An activist disrupted a lecture by former Colombian president Alvaro Uribe at Georgetown University in Washington, Sept. 13, to call attention to the former leader's human rights record.
Nicholas Udu-gama, a field organizer for School of Americas Watch, stood up and began applauding in the middle of a question and answer session with Uribe, who began his appointment as a “Distinguished Scholar” at Georgetown's Walsh School of Foreign Service Sept. 8.
Udu-gama was removed from the room by campus security and then arrested by District of Columbia metropolitan police.
Uribe is giving seminars and lectures at Jesuit-run Georgetown University. He is expected to teach for four weeks during the fall semester.
Though Uribe, who was president of Colombia from 2002 until this July, remains popular at home, and U.S. Secretary of State Hillary Clinton called him an “essential partner to the United States” in June, he has been the target of investigations by human rights organizations for alleged crimes committed during his administration.
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Negative reactions to his appointment to the Georgetown post have been mounting.
Udu-gama told NCR Sept. 16 that he stood at the end of Uribe’s prepared remarks and thanked the former president in a sarcastic tone for creating “social cohesion by threatening and physically eliminating any social opposition.” After his arrest, he spent the night in jail.
Offering his reflection on the incident, Udu-gama said that “Georgetown is copying Uribe’s manual” in dealing with dissent.
In an e-mailed statement to NCR Sept. 16, Georgetown University spokesperson Julie Green Bataille said: "As an academic community, we are committed to fostering the transmission of knowledge and supporting the free exchange of ideas. Georgetown is not endorsing the political views or government policies enacted by an individual, but realizing the value in allowing a world leader's experience to be part of campus dialogue."
Many of the allegations against Uribe stem from his handling of internal armed conflict in Colombia between guerilla groups and the Colombian armed forces.
In a June 2009 open letter to President Barack Obama, Kenneth Roth, the executive director of Human Rights Watch, outlined “serious concerns about the Uribe administration's record on and commitment to human rights, democracy, and the rule of law.”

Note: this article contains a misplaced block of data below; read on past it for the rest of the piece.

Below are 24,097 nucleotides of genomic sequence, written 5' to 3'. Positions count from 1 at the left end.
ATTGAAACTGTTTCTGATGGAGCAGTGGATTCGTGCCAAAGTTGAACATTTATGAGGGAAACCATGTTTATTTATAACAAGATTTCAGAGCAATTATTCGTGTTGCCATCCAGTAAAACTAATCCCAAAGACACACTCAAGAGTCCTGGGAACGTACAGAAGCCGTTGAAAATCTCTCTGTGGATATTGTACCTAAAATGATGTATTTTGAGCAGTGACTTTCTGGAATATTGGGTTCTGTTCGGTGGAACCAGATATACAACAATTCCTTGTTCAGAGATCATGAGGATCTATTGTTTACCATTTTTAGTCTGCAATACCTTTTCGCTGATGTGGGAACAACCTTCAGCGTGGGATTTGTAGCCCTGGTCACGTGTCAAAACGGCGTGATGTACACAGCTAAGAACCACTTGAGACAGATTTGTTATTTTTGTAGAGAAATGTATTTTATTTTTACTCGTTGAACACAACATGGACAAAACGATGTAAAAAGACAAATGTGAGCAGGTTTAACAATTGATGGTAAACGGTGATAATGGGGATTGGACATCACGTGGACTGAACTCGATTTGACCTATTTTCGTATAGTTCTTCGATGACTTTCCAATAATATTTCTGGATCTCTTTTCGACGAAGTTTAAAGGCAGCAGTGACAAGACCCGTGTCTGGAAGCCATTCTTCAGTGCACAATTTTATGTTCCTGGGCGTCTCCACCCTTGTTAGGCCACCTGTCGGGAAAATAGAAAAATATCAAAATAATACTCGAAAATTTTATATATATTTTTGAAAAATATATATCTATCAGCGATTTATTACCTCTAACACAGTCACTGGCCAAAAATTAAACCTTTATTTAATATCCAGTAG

Among the many concerns listed in the letter, Roth emphasizes that several human rights organizations have documented that members of the Colombian army may have purposefully killed civilians to dress them as combatants and include them in their official body counts.
Roth cites a June 2009 report from the U.N. Special Rapporteur on Extrajudicial Executions, Philip Alston, which states "[t]he sheer number of cases, their geographic spread, and the diversity of military units implicated, indicate that these killings were carried out in a more or less systematic fashion by significant elements within the military."
Several statements opposing Uribe’s appointment were sent by Jesuits in Latin America to NCR by e-mail Sept. 2.
Jesuit Fr. Jon Sobrino, a theologian at the University of Central America in El Salvador, called the appointment “shameful.”
“Uribe is a symbol of the worst that has happened in the tragic conflict in Colombia,” wrote Sobrino. “There is a great deal of blood involved here, a very great deal.”
Jesuit Fr. Javier Giraldo, a noted human rights activist in Colombia, called the offer to Uribe “deeply offensive.”
This appointment “places at high risk the ethical development of the young people who attend our university in Washington,” wrote Giraldo.
In a mass e-mail Sept. 4 with the subject line “No human rights abusers on Georgetown faculty!,” Pax Christi USA asked supporters to write a letter to Georgetown “asking them to revisit the decision to bring Uribe” to the university.
[Joshua J. McElwee is an NCR staff writer. His email address is email@example.com.]